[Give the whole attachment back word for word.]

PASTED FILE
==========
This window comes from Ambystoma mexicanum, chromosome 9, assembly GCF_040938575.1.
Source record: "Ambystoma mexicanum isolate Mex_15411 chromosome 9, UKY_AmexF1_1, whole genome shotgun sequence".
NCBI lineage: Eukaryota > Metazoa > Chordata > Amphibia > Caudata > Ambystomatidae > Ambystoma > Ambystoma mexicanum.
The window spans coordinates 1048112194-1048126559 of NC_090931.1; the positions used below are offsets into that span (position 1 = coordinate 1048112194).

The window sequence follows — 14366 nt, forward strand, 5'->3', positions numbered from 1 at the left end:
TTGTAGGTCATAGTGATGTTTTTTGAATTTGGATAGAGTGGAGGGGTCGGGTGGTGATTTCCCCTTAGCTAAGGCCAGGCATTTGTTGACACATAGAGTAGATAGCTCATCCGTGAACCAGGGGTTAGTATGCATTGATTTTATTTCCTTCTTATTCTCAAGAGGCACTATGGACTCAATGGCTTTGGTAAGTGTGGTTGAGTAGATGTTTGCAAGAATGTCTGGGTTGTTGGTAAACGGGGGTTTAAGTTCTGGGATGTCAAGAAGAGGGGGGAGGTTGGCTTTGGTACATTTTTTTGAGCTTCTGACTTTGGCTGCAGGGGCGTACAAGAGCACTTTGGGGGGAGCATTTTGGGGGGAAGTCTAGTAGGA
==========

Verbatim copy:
This window comes from Ambystoma mexicanum, chromosome 9, assembly GCF_040938575.1.
Source record: "Ambystoma mexicanum isolate Mex_15411 chromosome 9, UKY_AmexF1_1, whole genome shotgun sequence".
NCBI lineage: Eukaryota > Metazoa > Chordata > Amphibia > Caudata > Ambystomatidae > Ambystoma > Ambystoma mexicanum.
The window spans coordinates 1048112194-1048126559 of NC_090931.1; the positions used below are offsets into that span (position 1 = coordinate 1048112194).

The window sequence follows — 14366 nt, forward strand, 5'->3', positions numbered from 1 at the left end:
TTGTAGGTCATAGTGATGTTTTTTGAATTTGGATAGAGTGGAGGGGTCGGGTGGTGATTTCCCCTTAGCTAAGGCCAGGCATTTGTTGACACATAGAGTAGATAGCTCATCCGTGAACCAGGGGTTAGTATGCATTGATTTTATTTCCTTCTTATTCTCAAGAGGCACTATGGACTCAATGGCTTTGGTAAGTGTGGTTGAGTAGATGTTTGCAAGAATGTCTGGGTTGTTGGTAAACGGGGGTTTAAGTTCTGGGATGTCAAGAAGAGGGGGGAGGTTGGCTTTGGTACATTTTTTTGAGCTTCTGACTTTGGCTGCAGGGGCGTACAAGAGCACTTTGGGGGGAGCATTTTGGGGGGAAGTCTAGTAGGA